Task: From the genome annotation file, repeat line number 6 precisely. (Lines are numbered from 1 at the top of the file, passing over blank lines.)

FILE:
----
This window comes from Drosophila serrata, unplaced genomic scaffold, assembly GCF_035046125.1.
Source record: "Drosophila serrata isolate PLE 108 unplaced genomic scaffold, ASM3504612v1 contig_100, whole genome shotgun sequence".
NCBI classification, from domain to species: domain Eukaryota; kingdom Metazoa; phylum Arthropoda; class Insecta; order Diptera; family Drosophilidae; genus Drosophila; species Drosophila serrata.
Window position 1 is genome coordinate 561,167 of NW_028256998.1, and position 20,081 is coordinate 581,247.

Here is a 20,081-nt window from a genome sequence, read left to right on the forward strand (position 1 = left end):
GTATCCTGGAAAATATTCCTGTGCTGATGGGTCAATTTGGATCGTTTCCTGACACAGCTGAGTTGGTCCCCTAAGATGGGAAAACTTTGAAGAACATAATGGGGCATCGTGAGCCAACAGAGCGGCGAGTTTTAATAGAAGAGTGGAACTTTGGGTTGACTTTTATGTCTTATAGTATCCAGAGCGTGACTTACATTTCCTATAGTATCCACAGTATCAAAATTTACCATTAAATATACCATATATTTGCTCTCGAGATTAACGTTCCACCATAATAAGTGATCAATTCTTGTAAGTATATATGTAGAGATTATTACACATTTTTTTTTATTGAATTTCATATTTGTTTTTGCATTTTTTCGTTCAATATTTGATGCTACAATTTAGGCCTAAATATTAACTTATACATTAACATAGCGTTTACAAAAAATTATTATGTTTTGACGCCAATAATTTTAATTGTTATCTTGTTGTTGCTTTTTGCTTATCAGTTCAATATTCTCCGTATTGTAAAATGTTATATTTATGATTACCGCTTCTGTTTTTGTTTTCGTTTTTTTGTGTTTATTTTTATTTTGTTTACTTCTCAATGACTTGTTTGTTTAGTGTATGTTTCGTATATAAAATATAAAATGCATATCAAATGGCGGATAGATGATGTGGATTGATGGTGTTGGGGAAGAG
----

GTATCCTGGAAAATATTCCTGTGCTGATGGGTCAATTTGGATCGTTTCCTGACACAGCTGAGTTGGTCCCCTAAGATGGGAAAACTTTGAAGAACATAATGGGGCATCGTGAGCCAACAGAGCGGCGAGTTTTAATAGAAGAGTGGAACTTTGGGTTGACTTTTATGTCTTATAGTATCCAGAGCGTGACTTACATTTCCTATAGTATCCACAGTATCAAAATTTACCATTAAATATACCATATATTTGCTCTCGAGATTAACGTTCCACCATAATAAGTGATCAATTCTTGTAAGTATATATGTAGAGATTATTACACATTTTTTTTTATTGAATTTCATATTTGTTTTTGCATTTTTTCGTTCAATATTTGATGCTACAATTTAGGCCTAAATATTAACTTATACATTAACATAGCGTTTACAAAAAATTATTATGTTTTGACGCCAATAATTTTAATTGTTATCTTGTTGTTGCTTTTTGCTTATCAGTTCAATATTCTCCGTATTGTAAAATGTTATATTTATGATTACCGCTTCTGTTTTTGTTTTCGTTTTTTTGTGTTTATTTTTATTTTGTTTACTTCTCAATGACTTGTTTGTTTAGTGTATGTTTCGTATATAAAATATAAAATGCATATCAAATGGCGGATAGATGATGTGGATTGATGGTGTTGGGGAAGAG